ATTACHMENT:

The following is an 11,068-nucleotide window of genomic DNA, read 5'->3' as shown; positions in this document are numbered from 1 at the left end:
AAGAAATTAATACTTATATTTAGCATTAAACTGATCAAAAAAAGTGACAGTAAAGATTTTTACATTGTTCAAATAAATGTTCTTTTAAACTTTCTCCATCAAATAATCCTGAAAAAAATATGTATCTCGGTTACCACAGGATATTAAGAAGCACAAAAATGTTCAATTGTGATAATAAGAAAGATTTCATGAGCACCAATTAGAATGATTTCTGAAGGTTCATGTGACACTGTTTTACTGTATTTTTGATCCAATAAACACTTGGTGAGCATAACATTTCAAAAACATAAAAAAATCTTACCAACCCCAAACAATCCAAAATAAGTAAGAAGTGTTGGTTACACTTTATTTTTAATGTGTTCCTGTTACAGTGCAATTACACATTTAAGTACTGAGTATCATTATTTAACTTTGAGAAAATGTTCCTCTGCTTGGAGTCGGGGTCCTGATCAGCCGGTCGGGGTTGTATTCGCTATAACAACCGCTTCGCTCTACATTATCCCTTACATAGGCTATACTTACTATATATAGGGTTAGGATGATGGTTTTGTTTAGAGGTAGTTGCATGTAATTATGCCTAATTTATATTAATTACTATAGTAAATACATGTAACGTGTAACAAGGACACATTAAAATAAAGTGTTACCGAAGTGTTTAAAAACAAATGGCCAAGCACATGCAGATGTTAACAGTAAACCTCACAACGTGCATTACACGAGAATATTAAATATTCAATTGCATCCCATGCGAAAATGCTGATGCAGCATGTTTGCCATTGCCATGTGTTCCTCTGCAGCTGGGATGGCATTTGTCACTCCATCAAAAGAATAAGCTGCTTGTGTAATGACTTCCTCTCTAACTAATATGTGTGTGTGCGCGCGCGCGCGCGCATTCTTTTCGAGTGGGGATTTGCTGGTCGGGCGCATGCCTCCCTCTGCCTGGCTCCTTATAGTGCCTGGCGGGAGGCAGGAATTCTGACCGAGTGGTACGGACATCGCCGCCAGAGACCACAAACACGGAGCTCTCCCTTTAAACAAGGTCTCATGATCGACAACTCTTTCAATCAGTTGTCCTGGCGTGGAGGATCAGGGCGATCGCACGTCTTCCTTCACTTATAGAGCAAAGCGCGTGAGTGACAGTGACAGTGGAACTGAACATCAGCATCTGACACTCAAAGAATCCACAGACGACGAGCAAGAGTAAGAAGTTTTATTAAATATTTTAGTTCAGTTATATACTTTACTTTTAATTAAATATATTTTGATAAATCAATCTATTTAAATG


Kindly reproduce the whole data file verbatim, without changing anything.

The following is an 11,068-nucleotide window of genomic DNA, read 5'->3' as shown; positions in this document are numbered from 1 at the left end:
AAGAAATTAATACTTATATTTAGCATTAAACTGATCAAAAAAAGTGACAGTAAAGATTTTTACATTGTTCAAATAAATGTTCTTTTAAACTTTCTCCATCAAATAATCCTGAAAAAAATATGTATCTCGGTTACCACAGGATATTAAGAAGCACAAAAATGTTCAATTGTGATAATAAGAAAGATTTCATGAGCACCAATTAGAATGATTTCTGAAGGTTCATGTGACACTGTTTTACTGTATTTTTGATCCAATAAACACTTGGTGAGCATAACATTTCAAAAACATAAAAAAATCTTACCAACCCCAAACAATCCAAAATAAGTAAGAAGTGTTGGTTACACTTTATTTTTAATGTGTTCCTGTTACAGTGCAATTACACATTTAAGTACTGAGTATCATTATTTAACTTTGAGAAAATGTTCCTCTGCTTGGAGTCGGGGTCCTGATCAGCCGGTCGGGGTTGTATTCGCTATAACAACCGCTTCGCTCTACATTATCCCTTACATAGGCTATACTTACTATATATAGGGTTAGGATGATGGTTTTGTTTAGAGGTAGTTGCATGTAATTATGCCTAATTTATATTAATTACTATAGTAAATACATGTAACGTGTAACAAGGACACATTAAAATAAAGTGTTACCGAAGTGTTTAAAAACAAATGGCCAAGCACATGCAGATGTTAACAGTAAACCTCACAACGTGCATTACACGAGAATATTAAATATTCAATTGCATCCCATGCGAAAATGCTGATGCAGCATGTTTGCCATTGCCATGTGTTCCTCTGCAGCTGGGATGGCATTTGTCACTCCATCAAAAGAATAAGCTGCTTGTGTAATGACTTCCTCTCTAACTAATATGTGTGTGTGCGCGCGCGCGCGCGCATTCTTTTCGAGTGGGGATTTGCTGGTCGGGCGCATGCCTCCCTCTGCCTGGCTCCTTATAGTGCCTGGCGGGAGGCAGGAATTCTGACCGAGTGGTACGGACATCGCCGCCAGAGACCACAAACACGGAGCTCTCCCTTTAAACAAGGTCTCATGATCGACAACTCTTTCAATCAGTTGTCCTGGCGTGGAGGATCAGGGCGATCGCACGTCTTCCTTCACTTATAGAGCAAAGCGCGTGAGTGACAGTGACAGTGGAACTGAACATCAGCATCTGACACTCAAAGAATCCACAGACGACGAGCAAGAGTAAGAAGTTTTATTAAATATTTTAGTTCAGTTATATACTTTACTTTTAATTAAATATATTTTGATAAATCAATCTATTTAAATG